The new trend in retirement living that’s taking off in Australia

When you retire and start thinking about downsizing, one of the biggest choices you face is what to do next.
Aveo's Bella Vista vertical retirement village is an example of the retirement cities trend. Credit: Aveo

When you retire and start thinking about downsizing, one of the biggest choices you face is what to do next.

If you’ve considered retirement village living, you know just how many variations there are – accommodating for all sorts of independent lifestyles.

But, it turns out there is a new style of retirement village taking off in Australia, and instead of expanding out, they’re going up.

That’s right, vertical retirement villages are in demand at the moment

You might be wondering what a vertical retirement village is?

Well, it’s basically a medium-rise, multi-story retirement village, offering multiple apartment living options for retirees along with all the amenities most retirement villages offer.

Several Australian companies have already ventured into vertical retirement villages, including Aveo, Stockland and LendLease with numerous projects around the country.

So what’s driving the demand for vertical retirement villages?

Mary Wood executive director of the Property Council of Australia’s Retirement Living Council told the Australian Financial Review the vertical retirement project trend was following the demand in the broader market for multi-storey living

“Older Australians are much more used to apartment living than previous generations, as is the general community,” she said.

“This explains why a lot of the innovation in retirement living is in urban, high-density areas.”

Aveo CEO Geoff Grady said Australia was at “the cutting edge” of retirement living and care around the world.

“Creating vertical retirement communities is the logical solution by offering retirees a modern, low-maintenance lifestyle and with care and service offerings available in the one location as and when they need it,” he said.

“Retirees are just as discerning about location and access to amenities as any other buyer, and as such, they are looking for residential offerings that allow them to continue their current lifestyle.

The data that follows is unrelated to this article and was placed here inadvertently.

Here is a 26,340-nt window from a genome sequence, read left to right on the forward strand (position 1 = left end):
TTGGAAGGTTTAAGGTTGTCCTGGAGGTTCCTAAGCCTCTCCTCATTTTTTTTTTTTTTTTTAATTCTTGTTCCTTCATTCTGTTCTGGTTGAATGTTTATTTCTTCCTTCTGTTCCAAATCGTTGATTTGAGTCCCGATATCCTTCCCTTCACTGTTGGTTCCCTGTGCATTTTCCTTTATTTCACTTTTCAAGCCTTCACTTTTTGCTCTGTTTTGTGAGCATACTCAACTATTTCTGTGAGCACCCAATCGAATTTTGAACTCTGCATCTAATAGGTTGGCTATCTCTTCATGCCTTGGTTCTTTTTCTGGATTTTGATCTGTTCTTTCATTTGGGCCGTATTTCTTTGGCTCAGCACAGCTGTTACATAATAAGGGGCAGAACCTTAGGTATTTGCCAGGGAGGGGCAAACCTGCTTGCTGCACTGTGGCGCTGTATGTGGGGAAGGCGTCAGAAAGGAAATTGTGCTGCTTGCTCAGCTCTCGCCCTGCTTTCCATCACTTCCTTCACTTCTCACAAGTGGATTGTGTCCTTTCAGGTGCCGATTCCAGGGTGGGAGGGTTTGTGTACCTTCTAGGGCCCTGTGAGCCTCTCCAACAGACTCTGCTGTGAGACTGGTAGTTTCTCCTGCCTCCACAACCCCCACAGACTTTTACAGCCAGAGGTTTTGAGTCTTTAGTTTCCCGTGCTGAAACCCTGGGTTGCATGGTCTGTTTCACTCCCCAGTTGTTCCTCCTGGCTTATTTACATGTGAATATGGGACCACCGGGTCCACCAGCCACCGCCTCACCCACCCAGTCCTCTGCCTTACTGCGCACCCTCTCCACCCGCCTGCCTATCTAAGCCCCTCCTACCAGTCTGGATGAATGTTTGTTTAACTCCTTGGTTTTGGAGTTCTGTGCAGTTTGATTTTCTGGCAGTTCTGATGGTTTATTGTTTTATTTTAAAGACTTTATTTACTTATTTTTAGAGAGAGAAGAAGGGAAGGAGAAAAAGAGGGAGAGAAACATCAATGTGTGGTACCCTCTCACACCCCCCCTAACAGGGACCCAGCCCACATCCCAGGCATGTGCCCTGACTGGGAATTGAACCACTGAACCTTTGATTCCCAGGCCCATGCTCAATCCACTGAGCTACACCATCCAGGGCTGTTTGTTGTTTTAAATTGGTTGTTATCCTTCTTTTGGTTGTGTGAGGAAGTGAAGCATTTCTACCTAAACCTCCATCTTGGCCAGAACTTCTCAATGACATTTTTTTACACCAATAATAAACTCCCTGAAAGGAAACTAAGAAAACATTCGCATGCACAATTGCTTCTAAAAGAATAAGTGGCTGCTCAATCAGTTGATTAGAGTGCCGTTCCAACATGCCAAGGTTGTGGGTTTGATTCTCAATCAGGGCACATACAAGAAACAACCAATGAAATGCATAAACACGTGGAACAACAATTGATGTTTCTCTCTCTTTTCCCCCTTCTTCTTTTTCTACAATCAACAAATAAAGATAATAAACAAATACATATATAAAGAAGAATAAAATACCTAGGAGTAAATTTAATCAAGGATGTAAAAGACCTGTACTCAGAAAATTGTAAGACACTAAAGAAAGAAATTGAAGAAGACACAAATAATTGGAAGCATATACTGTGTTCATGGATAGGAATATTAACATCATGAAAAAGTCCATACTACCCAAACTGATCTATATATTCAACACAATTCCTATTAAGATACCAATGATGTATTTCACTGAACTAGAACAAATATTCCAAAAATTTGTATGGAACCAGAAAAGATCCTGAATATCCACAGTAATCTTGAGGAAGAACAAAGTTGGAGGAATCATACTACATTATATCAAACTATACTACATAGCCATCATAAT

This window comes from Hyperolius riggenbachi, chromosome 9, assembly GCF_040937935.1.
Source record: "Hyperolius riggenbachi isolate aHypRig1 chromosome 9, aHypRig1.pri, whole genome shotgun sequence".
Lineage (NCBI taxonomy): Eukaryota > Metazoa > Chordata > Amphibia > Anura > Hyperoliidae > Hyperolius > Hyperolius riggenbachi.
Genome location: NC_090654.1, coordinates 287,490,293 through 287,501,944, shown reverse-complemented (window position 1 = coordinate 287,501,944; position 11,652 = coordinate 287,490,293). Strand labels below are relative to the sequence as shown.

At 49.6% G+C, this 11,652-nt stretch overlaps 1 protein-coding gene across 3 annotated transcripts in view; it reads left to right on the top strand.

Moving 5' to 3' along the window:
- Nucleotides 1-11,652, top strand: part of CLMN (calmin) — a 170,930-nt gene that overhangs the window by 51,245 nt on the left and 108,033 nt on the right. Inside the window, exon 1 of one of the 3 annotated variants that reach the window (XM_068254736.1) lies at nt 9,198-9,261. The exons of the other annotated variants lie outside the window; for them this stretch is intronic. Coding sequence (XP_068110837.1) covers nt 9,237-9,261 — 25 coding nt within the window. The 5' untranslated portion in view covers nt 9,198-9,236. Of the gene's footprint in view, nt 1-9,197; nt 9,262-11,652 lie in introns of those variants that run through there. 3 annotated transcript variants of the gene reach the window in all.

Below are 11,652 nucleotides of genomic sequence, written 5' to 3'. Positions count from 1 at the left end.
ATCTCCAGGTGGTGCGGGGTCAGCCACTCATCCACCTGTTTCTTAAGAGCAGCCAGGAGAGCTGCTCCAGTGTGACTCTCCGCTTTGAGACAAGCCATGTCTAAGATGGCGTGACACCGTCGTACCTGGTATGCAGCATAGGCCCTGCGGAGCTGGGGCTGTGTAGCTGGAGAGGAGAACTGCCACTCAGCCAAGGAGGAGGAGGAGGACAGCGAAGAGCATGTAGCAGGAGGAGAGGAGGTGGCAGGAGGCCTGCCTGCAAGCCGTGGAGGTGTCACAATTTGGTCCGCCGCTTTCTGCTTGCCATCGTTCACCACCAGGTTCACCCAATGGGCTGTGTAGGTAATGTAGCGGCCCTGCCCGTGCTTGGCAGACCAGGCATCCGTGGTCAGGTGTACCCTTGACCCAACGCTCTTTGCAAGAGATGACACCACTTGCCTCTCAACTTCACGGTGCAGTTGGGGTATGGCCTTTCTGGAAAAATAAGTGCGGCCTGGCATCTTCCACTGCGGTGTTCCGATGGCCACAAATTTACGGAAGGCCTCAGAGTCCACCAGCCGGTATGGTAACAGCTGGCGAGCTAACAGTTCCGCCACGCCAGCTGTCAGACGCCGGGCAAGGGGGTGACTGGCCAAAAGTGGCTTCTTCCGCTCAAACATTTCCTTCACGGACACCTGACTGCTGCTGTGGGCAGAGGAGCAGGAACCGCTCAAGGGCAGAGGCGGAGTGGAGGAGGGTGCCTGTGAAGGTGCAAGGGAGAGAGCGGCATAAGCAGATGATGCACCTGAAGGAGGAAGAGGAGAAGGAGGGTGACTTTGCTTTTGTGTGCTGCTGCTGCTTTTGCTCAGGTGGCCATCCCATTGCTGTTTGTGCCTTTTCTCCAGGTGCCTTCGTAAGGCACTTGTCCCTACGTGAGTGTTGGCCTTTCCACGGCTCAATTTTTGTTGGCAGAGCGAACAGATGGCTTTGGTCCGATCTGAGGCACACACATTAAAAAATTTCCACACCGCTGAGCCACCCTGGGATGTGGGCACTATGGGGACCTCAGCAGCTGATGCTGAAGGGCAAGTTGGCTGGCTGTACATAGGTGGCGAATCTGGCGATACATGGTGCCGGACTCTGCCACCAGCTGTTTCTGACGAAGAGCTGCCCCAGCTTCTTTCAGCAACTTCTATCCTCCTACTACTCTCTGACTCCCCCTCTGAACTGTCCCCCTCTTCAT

“We know that people who have been living in middle-ring suburbs are often looking to remain in the same locale – so we’ve provided retirees with quality apartment living, allowing more people to continue to enjoy the lifestyle they love with the added confidence of being able to age in place.”

Now you know what’s driving the trend, you might be wondering if there’s any benefit to living in a vertical retirement village.

According to the operators and developers, there are.

Speaking about Aveo’s Bella Vista project in Sydney, Mr Grady said it had been designed as a “lively, friendly village” with modern, low-maintenance living and additional care services.

“The village will boast an array of first-class amenities for both residents and the broader community to enjoy,” he said.

“These include cafes, a health and wellness centre, gym, sensory gardens and a lake surrounded by an extensive boardwalk.”

If vertical retirement villages sound like something you’d be interested in, they’ll soon be popping up everywhere.

Aveo’s Bella Vista project, for example, is due for completion in late 2017.

Does the concept of vertical retirement village interest you? Is it something you would consider living in?

  1. Trish  

    No because pets are too important to me and allowing them is even more unlikely in a village like this.

    • Jeanette Grant  

      In NSW the Strata Management Act includes By Laws which require Owners Corporations ( Body Corporates) to allow a companion animal eg bird, dog, cat etc. there would need to be a very good reason for them to refuse you and then you can appeal that decision . We live in a 14 apartment complex. So relaxing, feels like every day is a holiday. Beautiful gardens to enjoy but we don’t have to weed or cut lawns. This is the way of the future but each to her/ his own.

    • Bernard McShane  

      That idea is wrong we live in high rise apartment in Southbank Melbourne we have a little dog who was bought up in Narrewarren and our sons frenchie he is now 12 months old and the outher one is now 11 yrs and we love it with good parks Cafes shopping 5 minutes on tram from city we rented a apartment in cbd for 6 months before we bought and loving it

  2. Wayne Watkins  

    Morans have almost completed a huge retirement complex on Old South Head Road Vaucluse which is opposite the cemetery . Very handy for future inhabitants as it will be like God’s waiting room .

    • John Brants  

      That is funny. My answer is still no and no.

  3. Joy Anne Bourke  

    Trish I agree with you. In Qld there are too many that are not pet friendly. I could not live in a high rise. Never had to but certainly have no intention of living that way. This would be too confined for me. I have a poodle and like a little back yard.

  4. If pets are important to you, the single level villas in the 50s+ complexes are a better bet. We are in one at present. Lots to do.

  5. Joy Saker  

    In principle I like the idea of a high rise. The Aveo village I am living in has raised this concept as a future development for us, and it could be good for us, BUT

    Cars will no longer be at the door for unloading shopping – how many trips up in the elevator to unload, and who provides the shopping cart to do that? If us, where do we keep these carts?

    With up to six times the number of people iiving on the same ‘footprint’, that means six times the traffic through the village on roads we currently use as pdestrin access The public road outside the village is narrow. Only two buses a day in and out. Will they negotiate more frequent bus services for us with the City Council?

    I could go on for hours with questions

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